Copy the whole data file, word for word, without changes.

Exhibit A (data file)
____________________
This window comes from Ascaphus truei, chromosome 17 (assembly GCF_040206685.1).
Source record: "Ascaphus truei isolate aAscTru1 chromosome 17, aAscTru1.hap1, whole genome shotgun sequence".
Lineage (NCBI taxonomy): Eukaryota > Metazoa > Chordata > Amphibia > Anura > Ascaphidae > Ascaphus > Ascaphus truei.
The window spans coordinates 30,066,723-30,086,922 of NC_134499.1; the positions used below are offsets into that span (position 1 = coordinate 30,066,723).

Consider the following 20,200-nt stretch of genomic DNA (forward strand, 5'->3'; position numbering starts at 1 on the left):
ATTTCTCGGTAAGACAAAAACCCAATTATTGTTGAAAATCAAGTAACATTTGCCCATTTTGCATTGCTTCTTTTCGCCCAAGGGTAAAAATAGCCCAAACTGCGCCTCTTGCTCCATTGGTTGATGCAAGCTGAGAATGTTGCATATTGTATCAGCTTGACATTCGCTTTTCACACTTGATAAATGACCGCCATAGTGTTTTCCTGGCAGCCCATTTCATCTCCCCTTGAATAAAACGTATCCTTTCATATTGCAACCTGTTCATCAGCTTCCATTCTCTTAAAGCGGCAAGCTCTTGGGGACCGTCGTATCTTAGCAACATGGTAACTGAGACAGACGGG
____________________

This window comes from Ascaphus truei, chromosome 17 (assembly GCF_040206685.1).
Source record: "Ascaphus truei isolate aAscTru1 chromosome 17, aAscTru1.hap1, whole genome shotgun sequence".
Lineage (NCBI taxonomy): Eukaryota > Metazoa > Chordata > Amphibia > Anura > Ascaphidae > Ascaphus > Ascaphus truei.
The window spans coordinates 30,066,723-30,086,922 of NC_134499.1; the positions used below are offsets into that span (position 1 = coordinate 30,066,723).

Consider the following 20,200-nt stretch of genomic DNA (forward strand, 5'->3'; position numbering starts at 1 on the left):
ATTTCTCGGTAAGACAAAAACCCAATTATTGTTGAAAATCAAGTAACATTTGCCCATTTTGCATTGCTTCTTTTCGCCCAAGGGTAAAAATAGCCCAAACTGCGCCTCTTGCTCCATTGGTTGATGCAAGCTGAGAATGTTGCATATTGTATCAGCTTGACATTCGCTTTTCACACTTGATAAATGACCGCCATAGTGTTTTCCTGGCAGCCCATTTCATCTCCCCTTGAATAAAACGTATCCTTTCATATTGCAACCTGTTCATCAGCTTCCATTCTCTTAAAGCGGCAAGCTCTTGGGGACCGTCGTATCTTAGCAACATGGTAACTGAGACAGACGGG